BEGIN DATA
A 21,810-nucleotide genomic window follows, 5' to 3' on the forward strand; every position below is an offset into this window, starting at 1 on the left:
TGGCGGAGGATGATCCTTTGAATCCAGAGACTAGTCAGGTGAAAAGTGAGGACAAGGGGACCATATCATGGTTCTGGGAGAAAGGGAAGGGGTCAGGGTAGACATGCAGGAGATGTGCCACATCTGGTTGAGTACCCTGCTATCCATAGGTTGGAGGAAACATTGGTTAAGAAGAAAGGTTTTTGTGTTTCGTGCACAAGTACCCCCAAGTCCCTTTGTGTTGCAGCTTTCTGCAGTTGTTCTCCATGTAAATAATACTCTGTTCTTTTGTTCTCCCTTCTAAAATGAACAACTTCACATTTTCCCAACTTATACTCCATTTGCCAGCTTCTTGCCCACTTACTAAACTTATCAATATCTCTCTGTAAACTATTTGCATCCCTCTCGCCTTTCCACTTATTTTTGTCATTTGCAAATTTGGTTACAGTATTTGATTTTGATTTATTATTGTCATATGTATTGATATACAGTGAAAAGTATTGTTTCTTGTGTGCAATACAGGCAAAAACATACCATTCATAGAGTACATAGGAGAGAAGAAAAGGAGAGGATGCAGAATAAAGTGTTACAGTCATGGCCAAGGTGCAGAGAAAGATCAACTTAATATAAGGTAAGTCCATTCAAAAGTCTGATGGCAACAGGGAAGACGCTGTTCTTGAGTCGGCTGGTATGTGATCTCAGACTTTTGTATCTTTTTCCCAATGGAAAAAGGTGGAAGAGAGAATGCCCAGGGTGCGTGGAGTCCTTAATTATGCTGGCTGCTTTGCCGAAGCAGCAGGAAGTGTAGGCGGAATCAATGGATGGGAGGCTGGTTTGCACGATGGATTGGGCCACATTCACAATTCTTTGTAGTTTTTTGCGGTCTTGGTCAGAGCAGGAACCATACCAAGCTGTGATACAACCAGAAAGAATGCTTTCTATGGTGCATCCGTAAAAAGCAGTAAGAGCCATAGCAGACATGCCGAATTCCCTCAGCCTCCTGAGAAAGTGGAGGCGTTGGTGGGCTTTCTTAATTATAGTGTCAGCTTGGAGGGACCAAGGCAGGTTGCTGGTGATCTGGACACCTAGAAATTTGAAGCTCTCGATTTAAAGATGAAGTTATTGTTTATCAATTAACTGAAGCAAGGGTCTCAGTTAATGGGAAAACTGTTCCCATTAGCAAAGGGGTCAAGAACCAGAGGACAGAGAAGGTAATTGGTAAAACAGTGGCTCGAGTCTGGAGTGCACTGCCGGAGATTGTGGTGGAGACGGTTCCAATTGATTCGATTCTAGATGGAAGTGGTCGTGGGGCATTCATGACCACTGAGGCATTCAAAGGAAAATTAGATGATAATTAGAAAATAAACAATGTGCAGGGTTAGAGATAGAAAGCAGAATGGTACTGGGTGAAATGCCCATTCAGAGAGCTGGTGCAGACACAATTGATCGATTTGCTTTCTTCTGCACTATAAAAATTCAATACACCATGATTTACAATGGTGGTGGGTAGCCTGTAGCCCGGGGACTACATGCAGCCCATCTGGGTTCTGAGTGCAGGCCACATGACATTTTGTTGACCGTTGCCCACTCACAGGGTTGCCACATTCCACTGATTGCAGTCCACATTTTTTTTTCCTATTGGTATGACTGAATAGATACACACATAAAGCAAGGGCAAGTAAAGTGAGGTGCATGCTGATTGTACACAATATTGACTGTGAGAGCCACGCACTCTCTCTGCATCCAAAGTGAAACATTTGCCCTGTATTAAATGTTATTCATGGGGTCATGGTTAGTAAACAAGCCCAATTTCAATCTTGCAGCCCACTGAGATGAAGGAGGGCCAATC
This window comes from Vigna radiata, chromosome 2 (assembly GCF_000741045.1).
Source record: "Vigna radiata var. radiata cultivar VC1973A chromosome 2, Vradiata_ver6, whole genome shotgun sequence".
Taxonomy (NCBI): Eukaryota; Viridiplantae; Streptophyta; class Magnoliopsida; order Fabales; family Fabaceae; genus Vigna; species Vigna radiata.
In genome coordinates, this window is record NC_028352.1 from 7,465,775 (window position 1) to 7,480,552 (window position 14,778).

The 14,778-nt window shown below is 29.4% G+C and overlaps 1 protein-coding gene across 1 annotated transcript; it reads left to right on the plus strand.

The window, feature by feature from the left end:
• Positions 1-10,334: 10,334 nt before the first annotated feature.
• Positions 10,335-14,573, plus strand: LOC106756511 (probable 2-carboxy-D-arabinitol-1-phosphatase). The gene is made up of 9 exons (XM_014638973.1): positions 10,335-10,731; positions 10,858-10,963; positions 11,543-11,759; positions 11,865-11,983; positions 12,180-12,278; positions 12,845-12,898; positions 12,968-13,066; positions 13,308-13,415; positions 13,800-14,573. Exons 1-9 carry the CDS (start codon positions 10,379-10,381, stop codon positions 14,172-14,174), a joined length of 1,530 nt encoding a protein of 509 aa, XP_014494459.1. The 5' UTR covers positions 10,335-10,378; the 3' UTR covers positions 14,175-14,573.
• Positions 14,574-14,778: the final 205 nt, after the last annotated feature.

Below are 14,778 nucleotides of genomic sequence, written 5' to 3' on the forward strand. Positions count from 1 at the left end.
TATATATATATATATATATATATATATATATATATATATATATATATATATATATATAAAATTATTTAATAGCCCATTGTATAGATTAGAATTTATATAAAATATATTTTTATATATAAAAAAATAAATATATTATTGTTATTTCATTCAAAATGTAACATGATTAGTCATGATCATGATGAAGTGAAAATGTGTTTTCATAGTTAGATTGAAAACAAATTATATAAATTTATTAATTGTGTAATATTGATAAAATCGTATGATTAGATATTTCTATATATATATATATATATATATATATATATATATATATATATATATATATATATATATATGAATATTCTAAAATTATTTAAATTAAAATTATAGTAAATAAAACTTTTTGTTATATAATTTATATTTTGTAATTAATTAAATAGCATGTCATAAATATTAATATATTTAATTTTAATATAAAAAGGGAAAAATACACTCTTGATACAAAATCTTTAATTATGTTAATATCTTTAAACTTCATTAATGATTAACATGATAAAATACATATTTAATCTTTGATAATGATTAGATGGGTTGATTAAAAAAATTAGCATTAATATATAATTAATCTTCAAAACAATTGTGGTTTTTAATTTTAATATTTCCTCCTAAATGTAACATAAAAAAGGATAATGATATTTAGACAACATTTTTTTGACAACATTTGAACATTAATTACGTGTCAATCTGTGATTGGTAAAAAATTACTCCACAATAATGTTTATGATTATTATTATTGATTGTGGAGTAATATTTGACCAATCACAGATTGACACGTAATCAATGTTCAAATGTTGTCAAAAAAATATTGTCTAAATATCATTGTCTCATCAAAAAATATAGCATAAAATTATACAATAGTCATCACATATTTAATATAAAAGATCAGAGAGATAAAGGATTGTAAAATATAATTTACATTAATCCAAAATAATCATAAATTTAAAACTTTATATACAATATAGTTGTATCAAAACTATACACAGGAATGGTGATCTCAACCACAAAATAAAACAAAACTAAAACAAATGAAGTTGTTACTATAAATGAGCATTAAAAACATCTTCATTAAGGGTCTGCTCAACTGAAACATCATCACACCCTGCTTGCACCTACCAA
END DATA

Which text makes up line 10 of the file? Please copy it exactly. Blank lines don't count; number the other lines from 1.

• Positions 10,335-14,573, plus strand: LOC106756511 (probable 2-carboxy-D-arabinitol-1-phosphatase). The gene is made up of 9 exons (XM_014638973.1): positions 10,335-10,731; positions 10,858-10,963; positions 11,543-11,759; positions 11,865-11,983; positions 12,180-12,278; positions 12,845-12,898; positions 12,968-13,066; positions 13,308-13,415; positions 13,800-14,573. Exons 1-9 carry the CDS (start codon positions 10,379-10,381, stop codon positions 14,172-14,174), a joined length of 1,530 nt encoding a protein of 509 aa, XP_014494459.1. The 5' UTR covers positions 10,335-10,378; the 3' UTR covers positions 14,175-14,573.